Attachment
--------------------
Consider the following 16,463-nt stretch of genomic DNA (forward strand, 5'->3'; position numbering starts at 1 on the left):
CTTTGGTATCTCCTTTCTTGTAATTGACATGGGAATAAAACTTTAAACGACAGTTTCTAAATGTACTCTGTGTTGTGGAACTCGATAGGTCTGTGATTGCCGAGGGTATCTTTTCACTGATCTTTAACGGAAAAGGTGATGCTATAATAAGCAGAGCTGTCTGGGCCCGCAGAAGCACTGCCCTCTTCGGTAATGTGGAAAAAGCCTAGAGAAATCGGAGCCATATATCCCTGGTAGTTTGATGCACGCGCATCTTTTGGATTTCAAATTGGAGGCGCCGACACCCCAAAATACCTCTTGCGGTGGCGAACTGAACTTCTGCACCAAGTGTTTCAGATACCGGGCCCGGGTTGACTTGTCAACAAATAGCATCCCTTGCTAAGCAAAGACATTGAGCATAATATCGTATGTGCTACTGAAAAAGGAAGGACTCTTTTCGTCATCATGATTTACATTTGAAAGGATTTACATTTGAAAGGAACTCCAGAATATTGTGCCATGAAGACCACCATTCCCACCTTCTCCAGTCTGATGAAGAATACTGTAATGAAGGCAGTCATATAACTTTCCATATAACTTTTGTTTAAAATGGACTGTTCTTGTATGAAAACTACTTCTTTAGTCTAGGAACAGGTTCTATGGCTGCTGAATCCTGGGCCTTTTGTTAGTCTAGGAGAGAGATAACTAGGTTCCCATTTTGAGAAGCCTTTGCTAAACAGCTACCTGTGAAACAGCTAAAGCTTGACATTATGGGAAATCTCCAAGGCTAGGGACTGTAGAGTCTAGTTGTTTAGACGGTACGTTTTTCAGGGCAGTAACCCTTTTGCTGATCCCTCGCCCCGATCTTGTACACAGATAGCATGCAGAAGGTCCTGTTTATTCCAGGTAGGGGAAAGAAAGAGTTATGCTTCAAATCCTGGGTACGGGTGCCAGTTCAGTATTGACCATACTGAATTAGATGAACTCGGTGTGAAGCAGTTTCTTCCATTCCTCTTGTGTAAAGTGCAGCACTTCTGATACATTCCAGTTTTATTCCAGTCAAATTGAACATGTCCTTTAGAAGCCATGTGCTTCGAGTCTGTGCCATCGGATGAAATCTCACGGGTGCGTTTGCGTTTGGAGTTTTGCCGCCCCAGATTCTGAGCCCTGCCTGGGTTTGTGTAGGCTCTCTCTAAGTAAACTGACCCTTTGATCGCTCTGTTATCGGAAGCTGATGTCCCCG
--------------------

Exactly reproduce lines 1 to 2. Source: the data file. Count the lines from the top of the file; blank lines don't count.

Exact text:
Consider the following 16,463-nt stretch of genomic DNA (forward strand, 5'->3'; position numbering starts at 1 on the left):
CTTTGGTATCTCCTTTCTTGTAATTGACATGGGAATAAAACTTTAAACGACAGTTTCTAAATGTACTCTGTGTTGTGGAACTCGATAGGTCTGTGATTGCCGAGGGTATCTTTTCACTGATCTTTAACGGAAAAGGTGATGCTATAATAAGCAGAGCTGTCTGGGCCCGCAGAAGCACTGCCCTCTTCGGTAATGTGGAAAAAGCCTAGAGAAATCGGAGCCATATATCCCTGGTAGTTTGATGCACGCGCATCTTTTGGATTTCAAATTGGAGGCGCCGACACCCCAAAATACCTCTTGCGGTGGCGAACTGAACTTCTGCACCAAGTGTTTCAGATACCGGGCCCGGGTTGACTTGTCAACAAATAGCATCCCTTGCTAAGCAAAGACATTGAGCATAATATCGTATGTGCTACTGAAAAAGGAAGGACTCTTTTCGTCATCATGATTTACATTTGAAAGGATTTACATTTGAAAGGAACTCCAGAATATTGTGCCATGAAGACCACCATTCCCACCTTCTCCAGTCTGATGAAGAATACTGTAATGAAGGCAGTCATATAACTTTCCATATAACTTTTGTTTAAAATGGACTGTTCTTGTATGAAAACTACTTCTTTAGTCTAGGAACAGGTTCTATGGCTGCTGAATCCTGGGCCTTTTGTTAGTCTAGGAGAGAGATAACTAGGTTCCCATTTTGAGAAGCCTTTGCTAAACAGCTACCTGTGAAACAGCTAAAGCTTGACATTATGGGAAATCTCCAAGGCTAGGGACTGTAGAGTCTAGTTGTTTAGACGGTACGTTTTTCAGGGCAGTAACCCTTTTGCTGATCCCTCGCCCCGATCTTGTACACAGATAGCATGCAGAAGGTCCTGTTTATTCCAGGTAGGGGAAAGAAAGAGTTATGCTTCAAATCCTGGGTACGGGTGCCAGTTCAGTATTGACCATACTGAATTAGATGAACTCGGTGTGAAGCAGTTTCTTCCATTCCTCTTGTGTAAAGTGCAGCACTTCTGATACATTCCAGTTTTATTCCAGTCAAATTGAACATGTCCTTTAGAAGCCATGTGCTTCGAGTCTGTGCCATCGGATGAAATCTCACGGGTGCGTTTGCGTTTGGAGTTTTGCCGCCCCAGATTCTGAGCCCTGCCTGGGTTTGTGTAGGCTCTCTCTAAGTAAACTGACCCTTTGATCGCTCTGTTATCGGAAGCTGATGTCCCCG